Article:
The Stock Market Crash Of 2008

CNN Money

CNN Money

The Economy

How Did We Get Here?

By now you likely know that the crisis in the financial markets is the culmination of years of reckless mortgage lending and Wall Street dealmaking. It’s the final gasp of the burst housing bubble. But how exactly did this happen?

To find the root cause of Wall Street’s woes, you have to go back to the collapse of a different bubble – tech. In 2001, after the dotcom craze ended and the bear market began, the Federal Reserve started aggressively slashing short-term interest rates to stave off recession. By eventually reducing rates to a historically low 1%, the Fed reinflated the economy. But this cheap money sparked a new wave of risk taking.

Homeowners, armed with easy credit, snapped up properties as if they were playing Monopoly. As prices soared, buyers were able to afford ever-larger properties only by taking out risky mortgages that lenders were happily approving with little documentation or money down.

At the same time, Wall Street investment banks got a brilliant idea: bundle the riskiest of these mortgages, then slice and dice these portfolios into tradable bonds to be sold to other banks and investors. Amazingly, bond-rating agencies slapped their highest ratings on the “best” of this debt.

This house of cards came down when subprime borrowers began defaulting on their mortgages. That sent housing prices tumbling, unleashing a domino effect on mortgage-backed securities. Banks and brokerages that had borrowed money to boost the impact of those investments had to race to raise capital.

Some, like Merrill Lynch, were forced to sell. Others, like Lehman Brothers, weren’t so lucky. “What we always tell investors is beware of too much leverage in a company,” says Brian Rogers, chairman and portfolio manager for T. Rowe Price. “Leverage is the enemy of the investor.”

Sure, everyone from former Fed chairman Alan Greenspan to your friends and neighbors played a role in stoking this casino culture. But troubled banks and brokerages can’t pass the blame. “These firms closed their eyes and made very bad bets on risky securities that they didn’t truly understand,” says Jeremy Siegel, finance professor at the University of Pennsylvania’s Wharton business school. “Investments that they did not have to make led to their demise.”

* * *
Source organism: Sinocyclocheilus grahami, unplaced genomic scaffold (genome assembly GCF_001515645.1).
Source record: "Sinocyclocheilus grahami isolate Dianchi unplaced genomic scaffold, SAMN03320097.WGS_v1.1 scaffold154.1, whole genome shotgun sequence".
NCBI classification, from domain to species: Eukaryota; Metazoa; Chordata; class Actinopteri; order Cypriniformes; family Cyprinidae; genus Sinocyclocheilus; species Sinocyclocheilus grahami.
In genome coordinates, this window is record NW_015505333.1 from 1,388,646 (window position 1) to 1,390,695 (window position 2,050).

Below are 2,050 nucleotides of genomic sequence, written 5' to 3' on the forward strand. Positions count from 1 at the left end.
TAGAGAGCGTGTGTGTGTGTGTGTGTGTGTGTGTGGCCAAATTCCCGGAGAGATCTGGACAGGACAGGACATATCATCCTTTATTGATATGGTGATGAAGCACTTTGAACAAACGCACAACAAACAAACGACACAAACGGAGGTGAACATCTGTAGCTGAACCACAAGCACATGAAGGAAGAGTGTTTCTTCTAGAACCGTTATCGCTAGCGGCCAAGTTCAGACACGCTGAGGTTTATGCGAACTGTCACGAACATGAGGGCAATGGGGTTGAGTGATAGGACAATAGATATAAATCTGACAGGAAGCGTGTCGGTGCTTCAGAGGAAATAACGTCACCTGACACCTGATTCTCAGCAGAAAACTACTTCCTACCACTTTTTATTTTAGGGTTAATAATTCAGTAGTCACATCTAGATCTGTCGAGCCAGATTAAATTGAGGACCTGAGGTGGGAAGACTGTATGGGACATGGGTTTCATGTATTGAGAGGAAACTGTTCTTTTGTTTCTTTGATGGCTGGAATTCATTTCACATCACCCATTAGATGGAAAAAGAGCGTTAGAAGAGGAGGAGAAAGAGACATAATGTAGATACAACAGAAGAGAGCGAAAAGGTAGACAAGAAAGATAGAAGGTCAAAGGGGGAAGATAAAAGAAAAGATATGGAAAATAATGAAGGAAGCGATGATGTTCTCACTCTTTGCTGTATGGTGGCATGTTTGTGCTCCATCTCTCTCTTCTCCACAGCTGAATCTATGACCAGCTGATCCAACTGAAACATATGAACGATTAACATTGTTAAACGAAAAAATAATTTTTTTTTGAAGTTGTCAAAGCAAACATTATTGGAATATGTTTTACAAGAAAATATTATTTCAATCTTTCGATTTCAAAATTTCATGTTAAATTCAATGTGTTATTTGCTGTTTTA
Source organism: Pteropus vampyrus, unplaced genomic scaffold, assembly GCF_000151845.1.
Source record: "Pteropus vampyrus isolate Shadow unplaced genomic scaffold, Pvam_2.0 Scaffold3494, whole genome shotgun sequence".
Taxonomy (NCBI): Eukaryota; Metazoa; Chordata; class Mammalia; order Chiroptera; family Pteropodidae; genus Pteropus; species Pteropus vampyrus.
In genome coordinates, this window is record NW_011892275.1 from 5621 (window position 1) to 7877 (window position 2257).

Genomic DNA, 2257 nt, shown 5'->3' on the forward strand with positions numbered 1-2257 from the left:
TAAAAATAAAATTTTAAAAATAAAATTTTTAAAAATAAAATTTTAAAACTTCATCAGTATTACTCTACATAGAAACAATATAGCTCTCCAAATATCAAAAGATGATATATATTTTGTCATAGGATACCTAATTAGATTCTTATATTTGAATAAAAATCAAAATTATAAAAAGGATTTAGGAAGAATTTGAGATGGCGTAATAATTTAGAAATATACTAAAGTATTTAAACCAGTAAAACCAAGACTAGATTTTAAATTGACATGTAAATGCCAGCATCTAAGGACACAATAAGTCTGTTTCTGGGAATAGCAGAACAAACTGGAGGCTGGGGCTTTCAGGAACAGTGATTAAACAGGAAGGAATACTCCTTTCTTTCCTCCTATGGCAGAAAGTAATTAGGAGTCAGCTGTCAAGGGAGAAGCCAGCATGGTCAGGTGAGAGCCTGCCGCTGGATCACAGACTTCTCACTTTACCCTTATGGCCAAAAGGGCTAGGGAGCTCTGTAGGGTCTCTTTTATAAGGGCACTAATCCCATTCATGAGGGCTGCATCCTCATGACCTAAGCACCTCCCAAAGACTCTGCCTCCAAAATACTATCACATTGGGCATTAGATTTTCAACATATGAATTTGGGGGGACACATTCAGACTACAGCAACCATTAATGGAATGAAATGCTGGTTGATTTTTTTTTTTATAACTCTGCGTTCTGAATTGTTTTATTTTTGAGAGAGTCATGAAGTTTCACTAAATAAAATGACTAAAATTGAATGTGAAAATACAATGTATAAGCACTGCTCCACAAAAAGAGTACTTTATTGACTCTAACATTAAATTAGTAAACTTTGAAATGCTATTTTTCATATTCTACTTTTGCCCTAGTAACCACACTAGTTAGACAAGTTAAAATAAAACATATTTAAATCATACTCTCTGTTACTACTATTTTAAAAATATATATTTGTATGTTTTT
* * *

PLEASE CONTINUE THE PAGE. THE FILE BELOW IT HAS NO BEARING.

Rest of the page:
Jeremy Siegel: Even in a Bearish Market, Bullish on Stock

In an open discussion with executives in the Securities Industry Institute, Wharton professor Jeremy Siegel examined investment strategies in the current market. Siegel, author of the landmark books Stocks for the Long Run and The Future of Investors, drew upon historical records in making sense of the current downturn.

Based on Siegel’s analysis of data from 1802 to the present, stocks have outperformed every other major asset class — including treasury bills, bonds, and gold — over the entire period, including important sub-periods. A dollar of gold in 1802, for example, would be worth just $2.45 in December 2007 after adjusting for inflation. In contrast $1 invested in stocks would have grown to more than three-quarters of a million dollars. Stocks have delivered 6.8 percent return per year after adjusting for inflation. “It is remarkable how consistent this has been across all long-term periods,” says Siegel, who also teaches in the Investment Strategies and Portfolio Management program for investment professionals and individual investors. “Equities are about the last asset class that you can buy at or near its long-term historical value.”

The gap between stock and bond performance has been widening. While bonds have delivered 3.5 percent returns above inflation over two centuries, returns are going down. Since the end of World War II, bonds have delivered only a 1.7 percent real return per year. Currently Treasury Inflation-Protected Securities (TIPS) have a real return of about 1 percent. Of course, for experienced investors who can recognize values outside the triple-A bond market, there may be opportunities. “Safe bonds are of no value today. They are one of the worst values,” Siegel says. Continue reading